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New picture, but a familiar face.

ESA astronaut Matthias Maurer took this image of Earth’s natural satellite, the subject of exciting news this week, from the seven-windowed cupola of the International Space Station.

Down on Earth, the rocket that will launch NASA’s Orion spacecraft with the European Service Module to the Moon has been moved to the launchpad in Florida, USA, for its first full test before the Artemis I launch later this year.

The Space Launch Systems rocket (SLS), aka the Moon rocket, left the Vehicle Assembly Building at NASA’s Kennedy Space Center at around 23:00 CET (22:00 GMT) on 17 March on a 6.5 km trip to Launchpad LC39B.

Traveling at a maximum speed of just 1.3 km/h, the 6.5-km voyage took 12 hours to complete on a specially designed crawler vehicle.

In the preceding months the Orion spacecraft with European Service Module had been placed on top of the rocket.

The first Artemis mission will send Orion to the Moon and back, farther than any human-rated spacecraft has travelled before. ESA’s European Service Module is the powerhouse that fuels and propels Orion and provides everything needed to keep astronauts alive with water, oxygen, power and temperature control.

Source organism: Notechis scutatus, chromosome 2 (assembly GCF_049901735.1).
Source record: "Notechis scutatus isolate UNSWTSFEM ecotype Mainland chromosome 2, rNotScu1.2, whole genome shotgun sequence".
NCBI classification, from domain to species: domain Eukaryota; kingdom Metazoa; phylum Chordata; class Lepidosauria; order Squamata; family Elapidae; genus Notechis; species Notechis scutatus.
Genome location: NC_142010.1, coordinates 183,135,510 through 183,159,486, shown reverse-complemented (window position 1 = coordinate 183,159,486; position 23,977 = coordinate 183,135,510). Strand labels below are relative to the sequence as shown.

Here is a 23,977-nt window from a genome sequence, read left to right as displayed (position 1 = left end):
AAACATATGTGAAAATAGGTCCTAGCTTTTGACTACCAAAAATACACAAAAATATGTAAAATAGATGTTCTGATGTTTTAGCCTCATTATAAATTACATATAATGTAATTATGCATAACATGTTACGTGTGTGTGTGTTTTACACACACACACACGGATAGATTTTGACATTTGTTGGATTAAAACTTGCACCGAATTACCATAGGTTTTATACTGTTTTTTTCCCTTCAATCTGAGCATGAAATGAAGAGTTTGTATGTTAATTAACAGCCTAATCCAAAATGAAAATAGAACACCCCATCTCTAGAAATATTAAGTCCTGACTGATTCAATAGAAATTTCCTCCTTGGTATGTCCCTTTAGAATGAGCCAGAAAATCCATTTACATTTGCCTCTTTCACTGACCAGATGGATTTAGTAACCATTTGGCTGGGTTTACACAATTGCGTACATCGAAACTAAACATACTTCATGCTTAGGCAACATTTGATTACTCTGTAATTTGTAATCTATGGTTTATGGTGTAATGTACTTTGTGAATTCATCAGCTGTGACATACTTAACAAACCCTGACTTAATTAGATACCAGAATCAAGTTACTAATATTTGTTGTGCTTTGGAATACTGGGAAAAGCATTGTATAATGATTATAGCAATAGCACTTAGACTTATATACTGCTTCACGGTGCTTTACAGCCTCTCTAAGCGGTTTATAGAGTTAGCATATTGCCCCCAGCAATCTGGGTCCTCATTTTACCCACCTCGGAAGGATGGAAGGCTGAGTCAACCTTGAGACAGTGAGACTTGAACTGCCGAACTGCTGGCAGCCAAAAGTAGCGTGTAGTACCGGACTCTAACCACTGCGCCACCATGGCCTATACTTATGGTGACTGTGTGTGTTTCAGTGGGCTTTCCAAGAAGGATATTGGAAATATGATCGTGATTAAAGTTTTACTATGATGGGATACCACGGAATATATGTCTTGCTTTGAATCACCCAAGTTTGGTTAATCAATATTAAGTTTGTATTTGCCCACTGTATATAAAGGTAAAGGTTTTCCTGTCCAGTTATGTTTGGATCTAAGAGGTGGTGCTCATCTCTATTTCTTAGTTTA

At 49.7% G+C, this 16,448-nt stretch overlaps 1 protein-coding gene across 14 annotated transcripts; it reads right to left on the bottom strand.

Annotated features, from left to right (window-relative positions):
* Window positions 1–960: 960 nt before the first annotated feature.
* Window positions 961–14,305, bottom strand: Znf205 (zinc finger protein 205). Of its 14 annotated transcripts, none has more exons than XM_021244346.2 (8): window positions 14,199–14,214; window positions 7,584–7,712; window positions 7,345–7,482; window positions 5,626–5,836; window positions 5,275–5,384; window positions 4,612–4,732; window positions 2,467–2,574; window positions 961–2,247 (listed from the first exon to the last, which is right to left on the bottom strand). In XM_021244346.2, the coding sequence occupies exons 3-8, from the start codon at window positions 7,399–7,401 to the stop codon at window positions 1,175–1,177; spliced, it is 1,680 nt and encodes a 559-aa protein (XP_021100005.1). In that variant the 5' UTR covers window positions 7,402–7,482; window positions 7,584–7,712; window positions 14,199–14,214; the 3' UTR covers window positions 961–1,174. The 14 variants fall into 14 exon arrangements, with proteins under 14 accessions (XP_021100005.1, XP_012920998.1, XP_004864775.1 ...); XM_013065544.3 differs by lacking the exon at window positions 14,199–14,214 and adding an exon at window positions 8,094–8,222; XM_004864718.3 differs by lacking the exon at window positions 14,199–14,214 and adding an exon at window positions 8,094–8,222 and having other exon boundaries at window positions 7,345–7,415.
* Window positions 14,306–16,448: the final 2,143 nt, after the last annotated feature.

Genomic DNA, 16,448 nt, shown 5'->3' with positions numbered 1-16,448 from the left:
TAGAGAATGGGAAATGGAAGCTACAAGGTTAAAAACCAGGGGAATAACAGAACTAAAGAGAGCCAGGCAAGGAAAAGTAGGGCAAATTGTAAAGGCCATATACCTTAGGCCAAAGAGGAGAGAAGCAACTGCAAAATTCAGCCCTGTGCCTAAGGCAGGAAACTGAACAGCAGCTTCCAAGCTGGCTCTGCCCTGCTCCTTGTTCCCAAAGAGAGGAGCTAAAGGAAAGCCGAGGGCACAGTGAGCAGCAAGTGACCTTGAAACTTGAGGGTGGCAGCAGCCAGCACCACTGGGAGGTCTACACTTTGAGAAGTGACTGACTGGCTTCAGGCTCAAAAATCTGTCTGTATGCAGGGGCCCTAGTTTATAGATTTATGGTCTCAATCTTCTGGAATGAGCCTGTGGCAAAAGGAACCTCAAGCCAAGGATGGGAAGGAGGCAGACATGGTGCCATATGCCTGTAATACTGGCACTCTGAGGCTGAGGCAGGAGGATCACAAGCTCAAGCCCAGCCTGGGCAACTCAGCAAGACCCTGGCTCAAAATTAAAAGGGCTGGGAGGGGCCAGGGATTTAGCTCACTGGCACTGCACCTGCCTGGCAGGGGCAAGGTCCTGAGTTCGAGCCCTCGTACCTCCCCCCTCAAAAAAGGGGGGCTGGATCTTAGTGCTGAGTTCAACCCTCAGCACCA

Matthias posted this image to social media, saying “The Moon. So close, yet so far – but not for much longer!” With the rocket out on the launch pad, NASA and ESA are a step closer to our destination.

Matthias added, “As I took these Moon shots from Cupola, I couldn’t help but imagine what it would feel like to fly in Orion to the Gateway, propelled by the European Service Module.”

It’ll be a while before that happens. In the meantime, Matthias has a lot to keep him busy during his Cosmic Kiss mission, including his first spacewalk next Wednesday 23 March. Alongside NASA’s Raja Chari, he will have a variety of tasks, including installing a power & data cable for Europe’s external science platform Bartolomeo.

Make sure to follow Cosmic Kiss on Twitter, Facebook, Instagram, YouTube the Cosmic Kiss mission page and in regular Space Station updates from ESA.